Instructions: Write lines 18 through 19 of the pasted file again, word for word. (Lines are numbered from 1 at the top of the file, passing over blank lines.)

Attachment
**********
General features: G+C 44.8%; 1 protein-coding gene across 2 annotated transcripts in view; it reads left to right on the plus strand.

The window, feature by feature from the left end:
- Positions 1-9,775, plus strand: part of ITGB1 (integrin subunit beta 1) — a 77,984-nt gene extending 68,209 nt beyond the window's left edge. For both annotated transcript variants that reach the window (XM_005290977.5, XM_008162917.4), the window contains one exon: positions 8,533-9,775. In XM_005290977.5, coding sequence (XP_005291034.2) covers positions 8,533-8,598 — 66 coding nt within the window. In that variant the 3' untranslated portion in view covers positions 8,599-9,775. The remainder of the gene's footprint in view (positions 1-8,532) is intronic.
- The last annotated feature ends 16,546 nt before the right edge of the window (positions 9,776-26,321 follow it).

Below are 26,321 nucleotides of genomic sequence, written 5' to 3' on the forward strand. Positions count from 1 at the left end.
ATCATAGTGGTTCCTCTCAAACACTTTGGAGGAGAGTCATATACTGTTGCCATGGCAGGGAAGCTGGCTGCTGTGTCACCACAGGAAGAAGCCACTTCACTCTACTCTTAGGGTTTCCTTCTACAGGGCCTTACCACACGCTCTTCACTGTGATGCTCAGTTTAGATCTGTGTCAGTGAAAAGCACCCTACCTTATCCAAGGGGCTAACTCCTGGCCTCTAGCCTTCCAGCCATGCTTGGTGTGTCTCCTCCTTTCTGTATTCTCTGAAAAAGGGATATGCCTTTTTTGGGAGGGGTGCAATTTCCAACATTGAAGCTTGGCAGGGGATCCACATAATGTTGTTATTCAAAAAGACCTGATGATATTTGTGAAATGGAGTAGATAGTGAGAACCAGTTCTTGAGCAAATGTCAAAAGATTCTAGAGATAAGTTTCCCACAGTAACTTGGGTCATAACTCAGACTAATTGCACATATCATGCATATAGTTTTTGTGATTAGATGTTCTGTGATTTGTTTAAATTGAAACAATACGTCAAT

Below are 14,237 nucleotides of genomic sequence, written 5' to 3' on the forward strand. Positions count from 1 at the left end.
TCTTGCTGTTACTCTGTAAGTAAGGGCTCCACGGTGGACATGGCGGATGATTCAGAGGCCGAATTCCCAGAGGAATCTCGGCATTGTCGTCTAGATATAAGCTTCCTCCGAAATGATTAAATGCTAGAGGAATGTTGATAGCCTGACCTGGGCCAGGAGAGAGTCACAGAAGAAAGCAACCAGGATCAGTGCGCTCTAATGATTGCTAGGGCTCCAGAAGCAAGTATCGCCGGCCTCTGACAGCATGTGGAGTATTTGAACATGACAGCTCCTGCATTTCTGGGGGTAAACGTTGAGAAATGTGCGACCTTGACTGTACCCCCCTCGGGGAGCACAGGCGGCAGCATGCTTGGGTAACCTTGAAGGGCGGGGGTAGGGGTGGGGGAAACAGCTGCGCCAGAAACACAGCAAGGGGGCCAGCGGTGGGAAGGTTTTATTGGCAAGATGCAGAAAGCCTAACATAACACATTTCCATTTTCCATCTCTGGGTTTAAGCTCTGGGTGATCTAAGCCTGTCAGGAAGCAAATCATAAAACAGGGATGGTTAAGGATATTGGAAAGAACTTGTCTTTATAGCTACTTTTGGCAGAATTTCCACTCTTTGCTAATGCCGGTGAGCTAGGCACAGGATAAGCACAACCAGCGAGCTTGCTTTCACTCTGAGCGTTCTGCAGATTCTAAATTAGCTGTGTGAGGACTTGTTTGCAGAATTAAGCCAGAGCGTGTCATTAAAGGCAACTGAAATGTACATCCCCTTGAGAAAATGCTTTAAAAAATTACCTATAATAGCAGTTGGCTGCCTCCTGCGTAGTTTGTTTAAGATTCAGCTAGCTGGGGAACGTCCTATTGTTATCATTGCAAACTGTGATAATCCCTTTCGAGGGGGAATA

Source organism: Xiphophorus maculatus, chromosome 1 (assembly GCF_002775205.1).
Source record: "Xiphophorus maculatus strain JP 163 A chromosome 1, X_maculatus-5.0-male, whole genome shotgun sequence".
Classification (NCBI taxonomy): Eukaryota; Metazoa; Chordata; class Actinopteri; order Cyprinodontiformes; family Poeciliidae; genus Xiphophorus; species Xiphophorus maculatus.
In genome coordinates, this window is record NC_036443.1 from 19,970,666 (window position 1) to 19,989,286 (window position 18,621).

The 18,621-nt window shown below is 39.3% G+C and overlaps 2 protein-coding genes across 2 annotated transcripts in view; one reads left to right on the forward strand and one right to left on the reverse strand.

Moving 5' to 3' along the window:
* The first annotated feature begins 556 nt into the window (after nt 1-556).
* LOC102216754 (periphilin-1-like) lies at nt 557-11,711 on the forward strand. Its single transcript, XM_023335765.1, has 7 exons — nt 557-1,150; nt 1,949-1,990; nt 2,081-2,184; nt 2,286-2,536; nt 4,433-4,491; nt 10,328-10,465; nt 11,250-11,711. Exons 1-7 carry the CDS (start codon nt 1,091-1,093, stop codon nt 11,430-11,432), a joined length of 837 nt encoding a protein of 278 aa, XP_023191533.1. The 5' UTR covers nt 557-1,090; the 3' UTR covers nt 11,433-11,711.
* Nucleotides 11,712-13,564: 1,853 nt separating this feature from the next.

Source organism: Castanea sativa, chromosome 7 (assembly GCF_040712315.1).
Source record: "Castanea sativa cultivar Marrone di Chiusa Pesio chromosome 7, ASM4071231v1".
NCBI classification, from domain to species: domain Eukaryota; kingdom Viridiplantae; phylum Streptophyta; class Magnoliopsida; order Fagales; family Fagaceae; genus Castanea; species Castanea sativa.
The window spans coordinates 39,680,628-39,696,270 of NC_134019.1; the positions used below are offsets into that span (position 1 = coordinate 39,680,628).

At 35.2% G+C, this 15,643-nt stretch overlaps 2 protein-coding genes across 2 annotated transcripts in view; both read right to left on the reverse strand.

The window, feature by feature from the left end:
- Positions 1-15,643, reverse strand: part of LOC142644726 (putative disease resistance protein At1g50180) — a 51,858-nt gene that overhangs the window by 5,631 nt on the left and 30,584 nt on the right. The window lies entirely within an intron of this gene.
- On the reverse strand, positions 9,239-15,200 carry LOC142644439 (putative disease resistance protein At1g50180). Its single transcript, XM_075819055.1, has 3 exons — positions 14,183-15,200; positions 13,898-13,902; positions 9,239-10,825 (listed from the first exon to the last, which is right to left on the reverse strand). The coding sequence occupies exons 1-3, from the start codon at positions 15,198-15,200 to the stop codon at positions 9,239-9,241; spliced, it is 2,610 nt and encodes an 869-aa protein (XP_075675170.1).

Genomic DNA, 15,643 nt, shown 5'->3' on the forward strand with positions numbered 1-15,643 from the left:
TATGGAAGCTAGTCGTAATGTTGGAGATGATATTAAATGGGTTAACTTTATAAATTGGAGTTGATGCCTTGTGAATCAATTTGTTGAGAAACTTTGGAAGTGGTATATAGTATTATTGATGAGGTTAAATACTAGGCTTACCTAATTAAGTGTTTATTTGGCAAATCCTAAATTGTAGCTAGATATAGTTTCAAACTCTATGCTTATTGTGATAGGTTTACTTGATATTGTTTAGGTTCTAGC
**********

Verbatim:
Source organism: Castanea sativa, chromosome 7 (assembly GCF_040712315.1).
Source record: "Castanea sativa cultivar Marrone di Chiusa Pesio chromosome 7, ASM4071231v1".